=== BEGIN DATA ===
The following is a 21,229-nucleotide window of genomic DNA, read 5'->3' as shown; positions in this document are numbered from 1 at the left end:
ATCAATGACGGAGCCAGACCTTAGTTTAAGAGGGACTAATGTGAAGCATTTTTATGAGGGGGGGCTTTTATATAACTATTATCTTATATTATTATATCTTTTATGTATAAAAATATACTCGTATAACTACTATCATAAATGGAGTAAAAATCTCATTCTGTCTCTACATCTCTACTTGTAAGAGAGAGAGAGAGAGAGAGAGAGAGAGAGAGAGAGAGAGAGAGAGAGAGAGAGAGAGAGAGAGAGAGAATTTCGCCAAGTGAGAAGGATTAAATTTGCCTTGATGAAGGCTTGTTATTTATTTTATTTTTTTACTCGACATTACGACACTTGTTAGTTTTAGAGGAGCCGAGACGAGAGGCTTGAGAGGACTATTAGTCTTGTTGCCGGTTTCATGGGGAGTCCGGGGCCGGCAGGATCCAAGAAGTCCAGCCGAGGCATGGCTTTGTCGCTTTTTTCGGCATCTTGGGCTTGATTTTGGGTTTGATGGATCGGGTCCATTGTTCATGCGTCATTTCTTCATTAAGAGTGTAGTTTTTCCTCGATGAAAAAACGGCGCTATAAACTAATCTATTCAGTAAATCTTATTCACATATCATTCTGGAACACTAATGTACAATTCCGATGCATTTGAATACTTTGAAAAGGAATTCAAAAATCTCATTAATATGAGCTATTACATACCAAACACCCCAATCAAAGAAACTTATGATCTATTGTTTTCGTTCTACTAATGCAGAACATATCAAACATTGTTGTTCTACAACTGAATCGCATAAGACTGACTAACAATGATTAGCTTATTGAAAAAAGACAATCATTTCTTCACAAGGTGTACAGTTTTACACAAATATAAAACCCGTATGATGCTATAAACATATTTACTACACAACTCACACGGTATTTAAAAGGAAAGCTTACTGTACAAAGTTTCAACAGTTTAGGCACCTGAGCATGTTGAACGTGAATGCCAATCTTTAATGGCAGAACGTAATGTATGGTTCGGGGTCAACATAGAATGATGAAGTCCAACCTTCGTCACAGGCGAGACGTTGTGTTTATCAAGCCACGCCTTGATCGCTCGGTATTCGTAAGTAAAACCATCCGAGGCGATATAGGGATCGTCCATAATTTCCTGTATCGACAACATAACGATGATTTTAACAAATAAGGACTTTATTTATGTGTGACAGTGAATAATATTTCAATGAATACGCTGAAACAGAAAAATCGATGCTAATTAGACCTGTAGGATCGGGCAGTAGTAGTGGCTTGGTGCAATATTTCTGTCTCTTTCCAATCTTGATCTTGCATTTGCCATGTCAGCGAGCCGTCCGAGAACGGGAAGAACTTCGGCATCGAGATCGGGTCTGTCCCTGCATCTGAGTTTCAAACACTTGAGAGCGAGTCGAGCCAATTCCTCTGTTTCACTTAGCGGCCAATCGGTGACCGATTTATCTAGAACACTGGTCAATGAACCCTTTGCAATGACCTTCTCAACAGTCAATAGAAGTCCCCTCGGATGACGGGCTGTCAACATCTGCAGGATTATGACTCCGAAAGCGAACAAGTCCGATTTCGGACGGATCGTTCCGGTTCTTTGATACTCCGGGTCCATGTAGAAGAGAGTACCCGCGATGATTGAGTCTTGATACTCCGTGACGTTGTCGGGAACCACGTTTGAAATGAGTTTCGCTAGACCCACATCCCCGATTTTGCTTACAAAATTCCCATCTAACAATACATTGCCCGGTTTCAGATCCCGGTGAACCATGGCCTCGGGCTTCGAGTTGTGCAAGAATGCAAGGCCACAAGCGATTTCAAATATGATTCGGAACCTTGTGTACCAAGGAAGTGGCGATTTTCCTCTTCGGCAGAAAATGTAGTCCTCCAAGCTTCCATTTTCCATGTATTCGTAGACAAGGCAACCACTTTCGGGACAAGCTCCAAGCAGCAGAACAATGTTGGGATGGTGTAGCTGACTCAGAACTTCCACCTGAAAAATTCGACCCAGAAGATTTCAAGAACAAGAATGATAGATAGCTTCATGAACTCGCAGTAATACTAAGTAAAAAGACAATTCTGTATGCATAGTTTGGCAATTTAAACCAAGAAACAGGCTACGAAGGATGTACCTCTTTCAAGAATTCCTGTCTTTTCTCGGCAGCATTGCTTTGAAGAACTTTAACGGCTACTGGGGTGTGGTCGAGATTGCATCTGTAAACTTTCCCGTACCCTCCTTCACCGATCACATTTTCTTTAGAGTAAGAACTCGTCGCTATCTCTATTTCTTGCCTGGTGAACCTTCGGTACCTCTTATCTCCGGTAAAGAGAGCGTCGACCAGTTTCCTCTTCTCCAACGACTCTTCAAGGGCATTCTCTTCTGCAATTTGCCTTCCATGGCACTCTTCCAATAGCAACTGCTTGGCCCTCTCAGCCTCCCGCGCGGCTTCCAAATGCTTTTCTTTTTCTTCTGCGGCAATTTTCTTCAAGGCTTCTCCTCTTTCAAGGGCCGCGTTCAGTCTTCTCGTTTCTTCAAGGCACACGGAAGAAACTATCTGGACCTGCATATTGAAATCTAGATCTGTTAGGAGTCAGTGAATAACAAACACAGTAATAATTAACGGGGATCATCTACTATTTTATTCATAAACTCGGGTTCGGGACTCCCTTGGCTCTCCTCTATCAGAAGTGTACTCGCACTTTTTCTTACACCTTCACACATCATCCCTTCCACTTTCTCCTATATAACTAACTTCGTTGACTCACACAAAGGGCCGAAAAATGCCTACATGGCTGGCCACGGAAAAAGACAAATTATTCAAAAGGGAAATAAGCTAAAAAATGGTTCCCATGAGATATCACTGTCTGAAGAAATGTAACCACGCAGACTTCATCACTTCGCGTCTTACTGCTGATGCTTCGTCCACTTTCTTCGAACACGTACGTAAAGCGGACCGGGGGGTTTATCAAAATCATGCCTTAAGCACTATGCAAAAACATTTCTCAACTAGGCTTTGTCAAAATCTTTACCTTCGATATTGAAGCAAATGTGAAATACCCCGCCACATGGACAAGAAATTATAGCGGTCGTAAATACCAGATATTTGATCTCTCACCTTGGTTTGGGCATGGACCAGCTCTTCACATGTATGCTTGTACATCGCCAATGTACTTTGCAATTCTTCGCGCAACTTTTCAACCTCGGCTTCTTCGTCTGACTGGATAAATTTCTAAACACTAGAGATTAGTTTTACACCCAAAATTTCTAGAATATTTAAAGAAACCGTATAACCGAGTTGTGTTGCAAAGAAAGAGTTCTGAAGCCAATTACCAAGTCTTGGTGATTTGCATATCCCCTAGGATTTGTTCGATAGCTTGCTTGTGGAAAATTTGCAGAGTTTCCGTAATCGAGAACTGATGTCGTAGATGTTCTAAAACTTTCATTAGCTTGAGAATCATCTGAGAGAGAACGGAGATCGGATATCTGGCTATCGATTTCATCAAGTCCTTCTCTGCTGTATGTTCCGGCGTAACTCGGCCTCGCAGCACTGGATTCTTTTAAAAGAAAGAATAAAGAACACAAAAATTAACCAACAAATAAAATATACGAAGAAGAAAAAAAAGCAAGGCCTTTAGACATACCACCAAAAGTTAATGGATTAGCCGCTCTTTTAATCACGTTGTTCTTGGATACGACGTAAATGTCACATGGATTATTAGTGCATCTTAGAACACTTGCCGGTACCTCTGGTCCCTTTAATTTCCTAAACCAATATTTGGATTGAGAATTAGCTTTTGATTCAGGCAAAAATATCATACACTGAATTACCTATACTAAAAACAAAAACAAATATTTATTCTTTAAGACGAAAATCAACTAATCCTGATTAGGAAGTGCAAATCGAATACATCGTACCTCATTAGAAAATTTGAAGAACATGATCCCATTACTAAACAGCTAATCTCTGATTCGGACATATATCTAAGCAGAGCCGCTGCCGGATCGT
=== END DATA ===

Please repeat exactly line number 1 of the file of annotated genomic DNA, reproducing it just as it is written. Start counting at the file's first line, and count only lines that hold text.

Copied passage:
The following is a 21,229-nucleotide window of genomic DNA, read 5'->3' as shown; positions in this document are numbered from 1 at the left end: